Advancing and evaluating a breakthrough diagnostic intervention for acute urinary tract infection

This project will develop and evaluate a test that provides diagnosis of urinary tract infection in 30 minutes – instead of the current standard of three days – with greater accuracy.

The innovation will allow doctors to prescribe more precise treatment, thereby preventing inaccurate prescriptions, which can fuel the problem of antimicrobial resistance. Half of all women experience a urinary tract infection (UTI) in their lifetime. Most women are prescribed antibiotics for UTI based on the judgement of a doctor alone, as the current test takes three days and often does not provide helpful information. However, many types of bacteria that cause these infections are no longer sensitive to commonly used antibiotics. The new test can ensure timely and appropriate treatment for this infection.


  • Professor Chris Butler, Professor of Primary Care, Director of the NIHR MedTech and IVD Co-operative and Clinical Trials Unit at the University of Oxford.
  • Dr Mandy Wootton, Lead Microbiologist, Specialist Antimicrobial Chemotherapy Unit, Public Health Wales.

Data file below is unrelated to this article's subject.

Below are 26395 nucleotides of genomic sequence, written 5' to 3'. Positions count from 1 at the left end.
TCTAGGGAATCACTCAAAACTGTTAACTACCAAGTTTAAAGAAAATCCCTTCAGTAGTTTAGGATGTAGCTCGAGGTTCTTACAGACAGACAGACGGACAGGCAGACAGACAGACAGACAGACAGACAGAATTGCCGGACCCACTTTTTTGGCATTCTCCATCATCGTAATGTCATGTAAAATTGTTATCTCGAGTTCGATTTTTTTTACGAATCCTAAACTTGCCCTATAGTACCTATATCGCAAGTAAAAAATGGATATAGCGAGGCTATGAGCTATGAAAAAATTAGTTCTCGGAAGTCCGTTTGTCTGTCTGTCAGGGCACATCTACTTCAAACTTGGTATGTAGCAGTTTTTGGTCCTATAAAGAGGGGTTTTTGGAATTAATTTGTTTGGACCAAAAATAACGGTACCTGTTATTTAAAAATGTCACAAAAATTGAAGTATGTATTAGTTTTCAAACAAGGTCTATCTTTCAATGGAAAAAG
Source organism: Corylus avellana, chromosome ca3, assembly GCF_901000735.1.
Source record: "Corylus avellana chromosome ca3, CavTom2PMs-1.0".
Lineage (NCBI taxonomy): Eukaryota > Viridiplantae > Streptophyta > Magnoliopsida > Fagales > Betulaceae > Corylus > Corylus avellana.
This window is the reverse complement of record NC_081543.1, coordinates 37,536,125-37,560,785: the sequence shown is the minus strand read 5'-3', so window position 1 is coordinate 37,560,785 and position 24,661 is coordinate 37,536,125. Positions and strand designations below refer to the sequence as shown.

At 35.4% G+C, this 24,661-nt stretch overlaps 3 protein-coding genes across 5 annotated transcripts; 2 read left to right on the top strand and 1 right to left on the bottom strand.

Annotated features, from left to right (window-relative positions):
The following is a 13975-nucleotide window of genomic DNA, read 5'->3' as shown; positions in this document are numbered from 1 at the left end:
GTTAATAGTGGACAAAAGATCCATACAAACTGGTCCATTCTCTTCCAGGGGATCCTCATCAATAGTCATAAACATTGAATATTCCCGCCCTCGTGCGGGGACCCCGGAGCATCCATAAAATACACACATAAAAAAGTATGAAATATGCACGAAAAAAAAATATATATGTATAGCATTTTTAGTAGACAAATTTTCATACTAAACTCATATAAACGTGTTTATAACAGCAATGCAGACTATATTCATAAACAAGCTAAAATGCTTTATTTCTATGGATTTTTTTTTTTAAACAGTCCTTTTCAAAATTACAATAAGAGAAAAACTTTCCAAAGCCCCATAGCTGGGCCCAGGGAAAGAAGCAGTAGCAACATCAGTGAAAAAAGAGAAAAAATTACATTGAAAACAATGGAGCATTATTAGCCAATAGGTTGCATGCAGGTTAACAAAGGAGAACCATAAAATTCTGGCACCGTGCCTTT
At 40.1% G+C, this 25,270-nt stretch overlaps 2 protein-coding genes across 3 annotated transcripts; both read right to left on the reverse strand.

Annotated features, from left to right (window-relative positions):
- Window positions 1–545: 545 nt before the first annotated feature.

• Dr Petter Hammar, Lead Development Scientist, Astrego Diagnostics AB.
  • Dr Magnus Peterson, Specialist In General Medicine, Region Uppsala Sweden.

This project is developing a test designed to help healthcare professionals diagnose urinary tract infection in urine samples in only 30 minutes, and with better accuracy, to ensure that an appropriate antibiotic is prescribed quickly.

The solution is designed to improve the current situation, in which the lack of information available to doctors means that patients receive antibiotics when they don’t need them, don’t receive antibiotics when they need them, or receive an antibiotic that is not effective against their infection.

In the first phase of the project, the team will work to advance the development of a promising test for UTI called qUTI (developed by Astrego Diagnostics). In the second phase of the project, the UK team members will evaluate the diagnostic test in primary care clinics, to check how well the test performs. The project will yield information on the performance of qUTI and feedback from clinical staff on usability, which will help Astrego to plan the next steps in the development of qUTI.


If qUTI reaches good levels of performance, the clinic-ready diagnostic will help to ensure that urinary tract infections are diagnosed more accurately, and that those with infections receive appropriate treatment. This has positive impacts for:

  • Physicians, who can achieve greater precision in diagnosis and treatment.
  • Patients, who receive personalised and accurate treatment that results in better health.
  • The healthcare system, because more accurate prescriptions help to fight antimicrobial resistance.
Why this is an EIT Health project

By promising a new weapon in the fight against antimicrobial resistance, this project is in keeping with EIT Health’s overall goal of improving healthcare for Europeans. The project is also in line with the EIT Health Focus Area of “Improving Care Pathways”, because it promises to improve the diagnosis and treatment of urinary tract infections.

Christopher Butler
| Nuffield Department | Primary Care Health Sciences